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What you’ve just heard is a true story taken from John’s life – and mine , as the youngest brother who shouted his name in joy that night fifty three years ago. But my story isn’t quite done yet, because back last October in one of our conversations by phone about his impending death, John asked two things of me – one, that I would be here at his funeral – and two, that as the writer and poet in our family, that I would write him a poem and share it with all of you here today as we say our final farewells to his physical presence among us. I’ve been blessed and honored to able to meet both of those requests – and to honor him in one other way he didn’t request, but which I give him freely as one former serving military man to another. I stand before you in the uniform of my own military service, honored beyond words to wear it for my big brother who showed me the value of that service by his example, Leading Aircraftman John Matthies.

The title and theme of the poem I’ve written for him at his request are spun in great measure from the story I just shared with you, and from John’s former service in the Canadian military.

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Another Homecoming – Final Post

These simple words of a story, written from the heart of a boy, Are shared with you today in all their undiluted joy; Spun from the memories of childhood, and a golden moment on earth, I give them to you in honor, of a brother gone on to rebirth.

Many are the memories, which flow through us all today, as we gaze upon this man, and remember him each in our way. His family bound with their sorrow, expressed now in tears and pain, As we struggle and weep and wave goodbye, to Johns’ quickly departing train.

I can see his spirit running in heaven, his baggage released in joy, As though it was his earthly form when I leapt to his arms as a boy; Another joyous homecoming, now with angels and song and dance, As we revere these final moments, and treasure his final glance.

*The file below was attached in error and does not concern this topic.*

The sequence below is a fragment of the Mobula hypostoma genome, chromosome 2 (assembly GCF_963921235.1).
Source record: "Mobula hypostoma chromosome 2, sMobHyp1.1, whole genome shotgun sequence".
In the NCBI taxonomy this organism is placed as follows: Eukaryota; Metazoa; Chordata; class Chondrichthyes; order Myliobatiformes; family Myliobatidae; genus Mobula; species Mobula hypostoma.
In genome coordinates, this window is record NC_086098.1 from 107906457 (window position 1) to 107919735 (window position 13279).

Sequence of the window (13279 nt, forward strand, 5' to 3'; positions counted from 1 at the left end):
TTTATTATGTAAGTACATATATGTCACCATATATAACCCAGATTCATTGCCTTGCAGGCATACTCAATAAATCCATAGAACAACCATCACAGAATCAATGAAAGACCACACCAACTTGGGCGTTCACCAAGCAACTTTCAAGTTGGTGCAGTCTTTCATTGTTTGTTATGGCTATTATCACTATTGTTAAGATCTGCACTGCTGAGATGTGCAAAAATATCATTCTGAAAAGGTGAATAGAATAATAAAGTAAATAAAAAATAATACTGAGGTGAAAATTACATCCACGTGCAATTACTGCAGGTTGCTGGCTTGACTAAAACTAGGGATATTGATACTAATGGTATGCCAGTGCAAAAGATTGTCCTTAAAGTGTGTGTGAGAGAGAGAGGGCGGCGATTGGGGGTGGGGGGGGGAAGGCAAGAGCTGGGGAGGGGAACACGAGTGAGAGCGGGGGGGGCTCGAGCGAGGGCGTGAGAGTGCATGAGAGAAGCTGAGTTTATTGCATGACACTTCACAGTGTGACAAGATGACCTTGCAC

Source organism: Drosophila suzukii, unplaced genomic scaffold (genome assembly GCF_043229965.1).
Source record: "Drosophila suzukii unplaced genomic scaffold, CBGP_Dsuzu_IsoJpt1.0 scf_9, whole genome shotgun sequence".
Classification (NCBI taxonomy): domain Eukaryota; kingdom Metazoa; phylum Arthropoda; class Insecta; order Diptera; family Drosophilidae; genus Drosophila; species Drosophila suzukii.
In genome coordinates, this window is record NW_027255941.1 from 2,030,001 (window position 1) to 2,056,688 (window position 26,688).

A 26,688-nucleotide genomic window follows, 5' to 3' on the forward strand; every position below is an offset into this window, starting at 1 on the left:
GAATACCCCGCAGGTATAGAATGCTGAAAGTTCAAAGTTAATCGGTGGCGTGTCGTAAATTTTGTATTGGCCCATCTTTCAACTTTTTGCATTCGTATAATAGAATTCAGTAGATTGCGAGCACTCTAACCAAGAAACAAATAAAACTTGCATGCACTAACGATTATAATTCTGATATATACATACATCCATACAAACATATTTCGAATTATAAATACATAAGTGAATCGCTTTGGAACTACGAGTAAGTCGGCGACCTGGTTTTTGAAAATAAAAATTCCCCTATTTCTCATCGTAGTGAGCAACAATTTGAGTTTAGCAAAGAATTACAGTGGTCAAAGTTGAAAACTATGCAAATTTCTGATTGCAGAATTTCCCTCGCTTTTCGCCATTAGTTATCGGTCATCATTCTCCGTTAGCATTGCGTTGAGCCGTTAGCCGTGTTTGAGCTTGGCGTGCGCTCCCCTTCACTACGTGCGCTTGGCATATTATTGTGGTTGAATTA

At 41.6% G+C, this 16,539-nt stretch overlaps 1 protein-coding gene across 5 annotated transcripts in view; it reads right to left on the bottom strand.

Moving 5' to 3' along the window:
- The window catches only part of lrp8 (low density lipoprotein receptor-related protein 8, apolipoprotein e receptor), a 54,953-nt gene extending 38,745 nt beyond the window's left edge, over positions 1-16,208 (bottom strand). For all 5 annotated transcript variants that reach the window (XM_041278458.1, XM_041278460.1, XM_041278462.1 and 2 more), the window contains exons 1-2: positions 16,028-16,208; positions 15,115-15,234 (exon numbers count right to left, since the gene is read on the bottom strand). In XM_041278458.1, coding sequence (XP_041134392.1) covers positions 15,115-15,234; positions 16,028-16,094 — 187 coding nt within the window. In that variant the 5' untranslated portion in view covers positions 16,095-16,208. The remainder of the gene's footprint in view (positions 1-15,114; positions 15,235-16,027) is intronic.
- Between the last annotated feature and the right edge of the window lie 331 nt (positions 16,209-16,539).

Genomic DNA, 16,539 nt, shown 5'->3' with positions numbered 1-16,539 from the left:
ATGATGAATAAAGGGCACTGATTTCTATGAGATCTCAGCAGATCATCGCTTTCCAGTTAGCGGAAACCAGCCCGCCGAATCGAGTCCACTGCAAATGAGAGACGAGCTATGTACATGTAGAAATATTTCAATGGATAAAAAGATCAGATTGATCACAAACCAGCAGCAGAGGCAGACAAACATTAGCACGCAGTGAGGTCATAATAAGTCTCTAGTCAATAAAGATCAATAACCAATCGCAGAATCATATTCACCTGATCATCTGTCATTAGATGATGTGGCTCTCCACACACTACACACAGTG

Our parents are there to greet John, and enfold him in loving embrace, His children gone before him too, shining and radiant of face; He’s bathed in the brilliance of heavenly form, and wrapped in the stars of night, Forever before us as we gaze in the dark, and remember his soul of light.

This clay which rests before us, in a fine casket made of wood, Is but the shell of a mortal man, who turned his life to good; His spirit no longer within it, his body no more to roam, Leading Aircraftman John Matthies has gone to his final home.

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John’s earthly leave has ended. He serves now in heaven’s domains. His rank has been upgraded, with the release of his physical strains. He’s reported for duty in spirit form, his mortal ills no more host. Leading Aircraftman John Matthies has arrived at his Final Post.

(Memorial) M. Ken Matthies, Canadian Ranger (Ret’d), CD

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In a rare and unique graveside military service tribute to my brother which could only have been arranged by the hand of a Celestial composer, Johns’ open grave site was overflown at very low altitude by a large trumpeting flock of Canada Geese, flying the Air Force’s Missing Man formation in their traditional V shape – and timed to perfection during those moments in which I had called out the order and stood myself to attention, to honor my brother with a farewell and final salute.

No greater distinction could have been offered in those moments then the one given; that even these majestic birds of the air took notice of his passing, and rose in their exquisite timing from a nearby field to pay their full-voiced respects and give a lasting and final honor to a man who had served their domain.

Leading Aircraftman John Matthies rests in the earth now, but his spirit lives on in service to his Final Post.